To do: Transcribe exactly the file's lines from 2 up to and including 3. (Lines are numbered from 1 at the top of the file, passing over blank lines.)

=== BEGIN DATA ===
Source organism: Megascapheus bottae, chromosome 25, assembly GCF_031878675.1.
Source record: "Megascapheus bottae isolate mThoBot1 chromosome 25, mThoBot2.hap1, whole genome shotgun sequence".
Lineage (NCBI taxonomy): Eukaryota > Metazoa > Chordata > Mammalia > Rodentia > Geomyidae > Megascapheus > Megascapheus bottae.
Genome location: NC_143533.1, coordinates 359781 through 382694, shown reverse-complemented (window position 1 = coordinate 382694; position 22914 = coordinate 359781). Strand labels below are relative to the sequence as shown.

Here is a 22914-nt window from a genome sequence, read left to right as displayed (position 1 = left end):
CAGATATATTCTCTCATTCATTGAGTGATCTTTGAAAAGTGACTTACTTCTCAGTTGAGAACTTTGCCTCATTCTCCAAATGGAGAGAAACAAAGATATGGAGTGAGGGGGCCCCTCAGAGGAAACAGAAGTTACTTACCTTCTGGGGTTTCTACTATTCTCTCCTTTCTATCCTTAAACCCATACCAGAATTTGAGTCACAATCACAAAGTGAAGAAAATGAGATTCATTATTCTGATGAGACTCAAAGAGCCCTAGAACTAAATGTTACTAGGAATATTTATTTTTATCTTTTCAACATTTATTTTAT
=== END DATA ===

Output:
Source record: "Megascapheus bottae isolate mThoBot1 chromosome 25, mThoBot2.hap1, whole genome shotgun sequence".
Lineage (NCBI taxonomy): Eukaryota > Metazoa > Chordata > Mammalia > Rodentia > Geomyidae > Megascapheus > Megascapheus bottae.